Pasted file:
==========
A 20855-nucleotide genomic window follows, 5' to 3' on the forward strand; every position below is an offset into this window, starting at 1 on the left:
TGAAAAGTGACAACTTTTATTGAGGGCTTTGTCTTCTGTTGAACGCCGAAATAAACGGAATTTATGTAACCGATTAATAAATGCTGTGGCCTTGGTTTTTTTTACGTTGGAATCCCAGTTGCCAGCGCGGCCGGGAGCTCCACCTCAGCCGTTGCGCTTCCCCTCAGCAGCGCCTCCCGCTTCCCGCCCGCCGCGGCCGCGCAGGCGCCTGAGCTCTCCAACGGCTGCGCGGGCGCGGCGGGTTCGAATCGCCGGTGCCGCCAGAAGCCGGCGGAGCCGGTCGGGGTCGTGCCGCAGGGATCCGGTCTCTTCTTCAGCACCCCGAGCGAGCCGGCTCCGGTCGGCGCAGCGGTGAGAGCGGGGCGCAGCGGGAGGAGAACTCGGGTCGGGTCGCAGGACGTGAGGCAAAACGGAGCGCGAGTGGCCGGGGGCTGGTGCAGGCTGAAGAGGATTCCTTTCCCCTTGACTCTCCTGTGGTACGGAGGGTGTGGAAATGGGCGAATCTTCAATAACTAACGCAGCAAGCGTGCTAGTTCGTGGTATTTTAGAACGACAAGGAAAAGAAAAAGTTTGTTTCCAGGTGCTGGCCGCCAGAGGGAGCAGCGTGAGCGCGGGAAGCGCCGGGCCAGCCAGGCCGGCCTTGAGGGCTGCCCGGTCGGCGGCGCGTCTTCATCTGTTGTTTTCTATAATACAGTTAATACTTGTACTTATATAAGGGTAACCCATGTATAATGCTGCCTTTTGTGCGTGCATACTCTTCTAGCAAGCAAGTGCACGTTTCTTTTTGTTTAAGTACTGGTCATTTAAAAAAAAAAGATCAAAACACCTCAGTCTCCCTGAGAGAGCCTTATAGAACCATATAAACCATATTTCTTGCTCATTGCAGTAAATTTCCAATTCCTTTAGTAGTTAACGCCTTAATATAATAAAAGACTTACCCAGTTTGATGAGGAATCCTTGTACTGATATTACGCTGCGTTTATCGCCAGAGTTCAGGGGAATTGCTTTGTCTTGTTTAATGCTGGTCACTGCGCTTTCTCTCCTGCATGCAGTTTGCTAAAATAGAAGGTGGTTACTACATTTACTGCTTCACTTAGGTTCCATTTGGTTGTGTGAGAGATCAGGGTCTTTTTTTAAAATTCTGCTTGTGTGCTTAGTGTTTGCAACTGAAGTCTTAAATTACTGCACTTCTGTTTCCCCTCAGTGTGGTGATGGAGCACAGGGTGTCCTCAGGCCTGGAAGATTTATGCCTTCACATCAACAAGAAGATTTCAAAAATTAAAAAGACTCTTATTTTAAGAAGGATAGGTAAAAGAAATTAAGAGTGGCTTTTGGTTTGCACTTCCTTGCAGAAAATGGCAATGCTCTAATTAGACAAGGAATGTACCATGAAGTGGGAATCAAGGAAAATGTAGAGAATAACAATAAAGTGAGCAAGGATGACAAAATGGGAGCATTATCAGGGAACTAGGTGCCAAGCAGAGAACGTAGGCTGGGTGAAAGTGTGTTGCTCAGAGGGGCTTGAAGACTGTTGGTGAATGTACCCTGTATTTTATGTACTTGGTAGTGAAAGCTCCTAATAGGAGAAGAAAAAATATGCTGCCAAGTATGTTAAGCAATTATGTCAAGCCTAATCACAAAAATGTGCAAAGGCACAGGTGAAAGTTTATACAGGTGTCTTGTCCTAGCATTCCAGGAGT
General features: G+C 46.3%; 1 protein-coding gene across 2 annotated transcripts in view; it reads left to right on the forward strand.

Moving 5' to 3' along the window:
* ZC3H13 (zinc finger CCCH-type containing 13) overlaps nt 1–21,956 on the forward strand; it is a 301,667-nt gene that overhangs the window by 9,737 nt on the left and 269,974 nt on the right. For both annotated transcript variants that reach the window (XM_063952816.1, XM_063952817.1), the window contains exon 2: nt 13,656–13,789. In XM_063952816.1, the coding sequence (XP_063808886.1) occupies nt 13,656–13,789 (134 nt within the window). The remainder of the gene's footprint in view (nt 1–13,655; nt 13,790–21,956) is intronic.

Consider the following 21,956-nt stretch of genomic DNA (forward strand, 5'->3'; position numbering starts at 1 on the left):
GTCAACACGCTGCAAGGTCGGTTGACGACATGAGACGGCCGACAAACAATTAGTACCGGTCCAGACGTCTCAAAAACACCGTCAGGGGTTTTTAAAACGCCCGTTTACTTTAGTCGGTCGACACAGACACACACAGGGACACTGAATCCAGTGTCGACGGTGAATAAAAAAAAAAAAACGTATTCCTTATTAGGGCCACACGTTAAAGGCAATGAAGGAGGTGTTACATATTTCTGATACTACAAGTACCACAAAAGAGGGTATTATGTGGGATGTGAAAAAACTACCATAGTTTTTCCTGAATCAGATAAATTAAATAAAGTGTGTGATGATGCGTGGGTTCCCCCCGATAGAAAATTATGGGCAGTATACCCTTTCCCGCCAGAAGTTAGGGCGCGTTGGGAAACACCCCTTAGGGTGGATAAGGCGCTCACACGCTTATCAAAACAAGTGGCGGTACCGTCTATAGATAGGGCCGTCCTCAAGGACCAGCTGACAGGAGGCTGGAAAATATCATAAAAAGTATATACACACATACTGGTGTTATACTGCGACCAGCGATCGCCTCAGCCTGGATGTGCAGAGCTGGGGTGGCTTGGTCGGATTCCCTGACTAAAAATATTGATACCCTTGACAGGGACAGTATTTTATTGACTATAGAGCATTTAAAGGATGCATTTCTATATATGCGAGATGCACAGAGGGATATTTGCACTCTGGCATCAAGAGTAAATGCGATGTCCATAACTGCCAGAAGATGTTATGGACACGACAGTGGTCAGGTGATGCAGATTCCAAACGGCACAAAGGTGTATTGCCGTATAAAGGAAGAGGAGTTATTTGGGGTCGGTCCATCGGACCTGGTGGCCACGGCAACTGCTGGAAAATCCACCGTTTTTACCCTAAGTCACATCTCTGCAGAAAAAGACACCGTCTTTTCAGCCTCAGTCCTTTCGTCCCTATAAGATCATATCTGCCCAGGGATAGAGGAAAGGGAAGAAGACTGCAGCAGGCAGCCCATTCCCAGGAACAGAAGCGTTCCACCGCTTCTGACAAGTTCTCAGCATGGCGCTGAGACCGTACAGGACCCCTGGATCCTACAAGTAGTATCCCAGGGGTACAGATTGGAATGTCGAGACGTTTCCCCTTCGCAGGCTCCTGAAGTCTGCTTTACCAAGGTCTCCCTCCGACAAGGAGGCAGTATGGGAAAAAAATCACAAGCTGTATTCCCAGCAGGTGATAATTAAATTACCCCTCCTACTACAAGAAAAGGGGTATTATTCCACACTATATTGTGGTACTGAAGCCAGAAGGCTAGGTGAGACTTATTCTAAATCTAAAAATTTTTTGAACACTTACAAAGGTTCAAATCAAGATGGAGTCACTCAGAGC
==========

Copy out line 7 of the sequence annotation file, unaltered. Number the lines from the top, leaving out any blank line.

GTCAACACGCTGCAAGGTCGGTTGACGACATGAGACGGCCGACAAACAATTAGTACCGGTCCAGACGTCTCAAAAACACCGTCAGGGGTTTTTAAAACGCCCGTTTACTTTAGTCGGTCGACACAGACACACACAGGGACACTGAATCCAGTGTCGACGGTGAATAAAAAAAAAAAAACGTATTCCTTATTAGGGCCACACGTTAAAGGCAATGAAGGAGGTGTTACATATTTCTGATACTACAAGTACCACAAAAGAGGGTATTATGTGGGATGTGAAAAAACTACCATAGTTTTTCCTGAATCAGATAAATTAAATAAAGTGTGTGATGATGCGTGGGTTCCCCCCGATAGAAAATTATGGGCAGTATACCCTTTCCCGCCAGAAGTTAGGGCGCGTTGGGAAACACCCCTTAGGGTGGATAAGGCGCTCACACGCTTATCAAAACAAGTGGCGGTACCGTCTATAGATAGGGCCGTCCTCAAGGACCAGCTGACAGGAGGCTGGAAAATATCATAAAAAGTATATACACACATACTGGTGTTATACTGCGACCAGCGATCGCCTCAGCCTGGATGTGCAGAGCTGGGGTGGCTTGGTCGGATTCCCTGACTAAAAATATTGATACCCTTGACAGGGACAGTATTTTATTGACTATAGAGCATTTAAAGGATGCATTTCTATATATGCGAGATGCACAGAGGGATATTTGCACTCTGGCATCAAGAGTAAATGCGATGTCCATAACTGCCAGAAGATGTTATGGACACGACAGTGGTCAGGTGATGCAGATTCCAAACGGCACAAAGGTGTATTGCCGTATAAAGGAAGAGGAGTTATTTGGGGTCGGTCCATCGGACCTGGTGGCCACGGCAACTGCTGGAAAATCCACCGTTTTTACCCTAAGTCACATCTCTGCAGAAAAAGACACCGTCTTTTCAGCCTCAGTCCTTTCGTCCCTATAAGATCATATCTGCCCAGGGATAGAGGAAAGGGAAGAAGACTGCAGCAGGCAGCCCATTCCCAGGAACAGAAGCGTTCCACCGCTTCTGACAAGTTCTCAGCATGGCGCTGAGACCGTACAGGACCCCTGGATCCTACAAGTAGTATCCCAGGGGTACAGATTGGAATGTCGAGACGTTTCCCCTTCGCAGGCTCCTGAAGTCTGCTTTACCAAGGTCTCCCTCCGACAAGGAGGCAGTATGGGAAAAAAATCACAAGCTGTATTCCCAGCAGGTGATAATTAAATTACCCCTCCTACTACAAGAAAAGGGGTATTATTCCACACTATATTGTGGTACTGAAGCCAGAAGGCTAGGTGAGACTTATTCTAAATCTAAAAATTTTTTGAACACTTACAAAGGTTCAAATCAAGATGGAGTCACTCAGAGC